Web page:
Tayleure beg to state that they have succeeded in doing so at an enormous expense of
£100.”

Niblo proved so popular that his run was extended for 3 extra nights with an additional
performance on 1st January 1869 with the proceeds benefitting the Deaf and Dumb Institute.
Over a hundred years later members of our family still use the word “Niblo” in conversation.
“Like Niblo” or “ Niblo over there”. Is this just coincidence?

On February 19th another special performance was given by the circus this time to aid the
National Lifeboat Institution. A few weeks later a report appeared in The Cambrian stating
that, “Hutchinson and Tayleure have had a lifeboat specially built by Mr. William Brown for
the express purpose of taking it with them, in their peregrinations through the Kingdom, that
landsmen may have the opportunity of seeing the sort of craft, manned with a fully equipped
crew, that steering out of every British port, dares to meet the how long tempest and buffet
the ruffian”.


During that four month stay in Swansea, The Cambrian made other glowing reports on the
Circus, including one from the Head Constable Mr Allison who was reported to have said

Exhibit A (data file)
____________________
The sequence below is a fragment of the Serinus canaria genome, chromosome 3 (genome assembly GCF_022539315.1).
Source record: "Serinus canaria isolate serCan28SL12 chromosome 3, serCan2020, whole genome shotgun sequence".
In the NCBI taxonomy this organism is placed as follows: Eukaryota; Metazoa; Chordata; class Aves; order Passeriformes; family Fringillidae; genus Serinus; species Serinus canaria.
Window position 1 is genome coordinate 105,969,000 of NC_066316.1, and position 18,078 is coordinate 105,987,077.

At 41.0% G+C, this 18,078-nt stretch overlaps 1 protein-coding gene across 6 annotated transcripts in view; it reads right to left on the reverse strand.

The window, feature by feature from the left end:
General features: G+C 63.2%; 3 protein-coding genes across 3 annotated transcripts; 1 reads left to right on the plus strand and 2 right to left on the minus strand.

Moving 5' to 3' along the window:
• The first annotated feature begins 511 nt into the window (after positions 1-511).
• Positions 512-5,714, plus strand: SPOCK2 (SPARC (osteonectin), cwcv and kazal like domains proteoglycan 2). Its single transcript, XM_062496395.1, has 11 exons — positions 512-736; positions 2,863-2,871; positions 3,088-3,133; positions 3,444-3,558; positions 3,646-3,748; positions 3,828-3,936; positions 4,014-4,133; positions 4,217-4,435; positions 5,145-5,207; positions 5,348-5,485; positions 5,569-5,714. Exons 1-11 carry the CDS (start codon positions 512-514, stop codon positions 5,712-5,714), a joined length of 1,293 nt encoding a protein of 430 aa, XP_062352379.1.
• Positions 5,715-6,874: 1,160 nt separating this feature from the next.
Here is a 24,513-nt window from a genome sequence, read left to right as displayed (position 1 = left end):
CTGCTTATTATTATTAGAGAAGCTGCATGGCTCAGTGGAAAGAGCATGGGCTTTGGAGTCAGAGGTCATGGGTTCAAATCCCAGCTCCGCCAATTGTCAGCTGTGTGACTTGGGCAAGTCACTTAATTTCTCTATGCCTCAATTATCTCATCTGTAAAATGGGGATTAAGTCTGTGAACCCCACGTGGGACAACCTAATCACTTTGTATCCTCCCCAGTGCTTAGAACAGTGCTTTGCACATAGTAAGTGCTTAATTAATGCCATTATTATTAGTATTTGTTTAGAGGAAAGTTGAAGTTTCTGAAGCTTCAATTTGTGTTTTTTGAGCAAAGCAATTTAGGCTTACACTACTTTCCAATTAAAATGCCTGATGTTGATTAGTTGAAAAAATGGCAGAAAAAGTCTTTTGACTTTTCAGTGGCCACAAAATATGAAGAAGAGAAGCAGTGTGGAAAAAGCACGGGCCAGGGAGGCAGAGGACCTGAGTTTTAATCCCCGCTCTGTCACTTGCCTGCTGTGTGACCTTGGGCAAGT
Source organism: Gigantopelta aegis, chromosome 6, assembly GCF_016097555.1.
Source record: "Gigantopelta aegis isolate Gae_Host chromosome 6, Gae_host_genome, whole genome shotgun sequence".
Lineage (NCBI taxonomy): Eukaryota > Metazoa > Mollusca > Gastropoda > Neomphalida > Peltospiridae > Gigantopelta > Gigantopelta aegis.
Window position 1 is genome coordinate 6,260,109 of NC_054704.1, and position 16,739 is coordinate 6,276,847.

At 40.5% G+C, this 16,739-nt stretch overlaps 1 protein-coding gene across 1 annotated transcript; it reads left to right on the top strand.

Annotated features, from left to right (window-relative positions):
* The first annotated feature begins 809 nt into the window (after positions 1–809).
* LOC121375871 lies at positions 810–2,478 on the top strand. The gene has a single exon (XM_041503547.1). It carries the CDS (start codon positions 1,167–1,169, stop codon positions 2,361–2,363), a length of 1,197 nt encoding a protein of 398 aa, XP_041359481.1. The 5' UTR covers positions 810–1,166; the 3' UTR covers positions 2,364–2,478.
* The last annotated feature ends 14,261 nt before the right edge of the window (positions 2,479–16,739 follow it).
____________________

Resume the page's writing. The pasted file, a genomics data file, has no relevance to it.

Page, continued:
there had been a decrease in drunkenness in the town due to the circus presence!

Great tableaux were performed, e.g. St George and the Dragon in which “the dragon did
wonderful executions with his tail and breathing flames from his nostrils attacked the gallant
knight with terrible fury. The brute however was forced to succumb to the desperate energy
of St George’s blows.”

So after a successful season, the circus closed on Saturday 30th March and went on tour
throughout South Wales and on to some of the principal cities and towns of the United
Kingdom.

The Circus made further visits to Swansea on a regular basis, returning in 1871 (&1888)
amalgamated with Howe & Cushing.s great American Circus, performing in Walters Rd.
They were sited again in Wind St in 1872 and at Walters Rd in 1873. Further visits took
place in 1876 and 1877.

David Hutchinson died 21st April 1890. His funeral took place at St Mary the Virgin, Cardiff
and he is buried in Cathays Cemetery. His will raised questions on the validity of his
marriage to Elizabeth but that is another story!

Taylor.s American Circus toured the country until the early years of 1890. The last
appearance in Swansea was in March 1892. Joseph Taylor died on 28th November 1894 at
St Helens Rd. Swansea. The funeral also took place at St Mary the Virgin in Cardiff and his
burial at Cathays Cemetery.